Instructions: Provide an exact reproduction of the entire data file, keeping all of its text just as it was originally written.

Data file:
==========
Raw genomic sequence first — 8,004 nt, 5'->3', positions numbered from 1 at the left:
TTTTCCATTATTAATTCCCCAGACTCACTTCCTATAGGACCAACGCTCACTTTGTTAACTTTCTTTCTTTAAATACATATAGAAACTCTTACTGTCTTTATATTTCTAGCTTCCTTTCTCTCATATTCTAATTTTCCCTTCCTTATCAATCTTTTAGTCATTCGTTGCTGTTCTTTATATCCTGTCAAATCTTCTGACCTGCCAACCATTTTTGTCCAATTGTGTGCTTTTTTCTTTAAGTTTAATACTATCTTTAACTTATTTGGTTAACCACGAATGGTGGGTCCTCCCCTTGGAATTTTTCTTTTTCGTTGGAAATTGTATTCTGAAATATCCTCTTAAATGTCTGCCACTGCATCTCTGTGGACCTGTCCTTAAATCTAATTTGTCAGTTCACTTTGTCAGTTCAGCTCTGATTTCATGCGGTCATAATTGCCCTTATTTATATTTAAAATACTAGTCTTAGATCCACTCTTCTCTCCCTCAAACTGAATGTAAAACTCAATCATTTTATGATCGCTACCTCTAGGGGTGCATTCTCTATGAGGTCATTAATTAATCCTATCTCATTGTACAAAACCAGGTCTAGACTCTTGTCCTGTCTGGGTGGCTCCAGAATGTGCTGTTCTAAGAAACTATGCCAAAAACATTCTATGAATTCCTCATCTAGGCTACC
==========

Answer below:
Raw genomic sequence first — 8,004 nt, 5'->3', positions numbered from 1 at the left:
TTTTCCATTATTAATTCCCCAGACTCACTTCCTATAGGACCAACGCTCACTTTGTTAACTTTCTTTCTTTAAATACATATAGAAACTCTTACTGTCTTTATATTTCTAGCTTCCTTTCTCTCATATTCTAATTTTCCCTTCCTTATCAATCTTTTAGTCATTCGTTGCTGTTCTTTATATCCTGTCAAATCTTCTGACCTGCCAACCATTTTTGTCCAATTGTGTGCTTTTTTCTTTAAGTTTAATACTATCTTTAACTTATTTGGTTAACCACGAATGGTGGGTCCTCCCCTTGGAATTTTTCTTTTTCGTTGGAAATTGTATTCTGAAATATCCTCTTAAATGTCTGCCACTGCATCTCTGTGGACCTGTCCTTAAATCTAATTTGTCAGTTCACTTTGTCAGTTCAGCTCTGATTTCATGCGGTCATAATTGCCCTTATTTATATTTAAAATACTAGTCTTAGATCCACTCTTCTCTCCCTCAAACTGAATGTAAAACTCAATCATTTTATGATCGCTACCTCTAGGGGTGCATTCTCTATGAGGTCATTAATTAATCCTATCTCATTGTACAAAACCAGGTCTAGACTCTTGTCCTGTCTGGGTGGCTCCAGAATGTGCTGTTCTAAGAAACTATGCCAAAAACATTCTATGAATTCCTCATCTAGGCTACC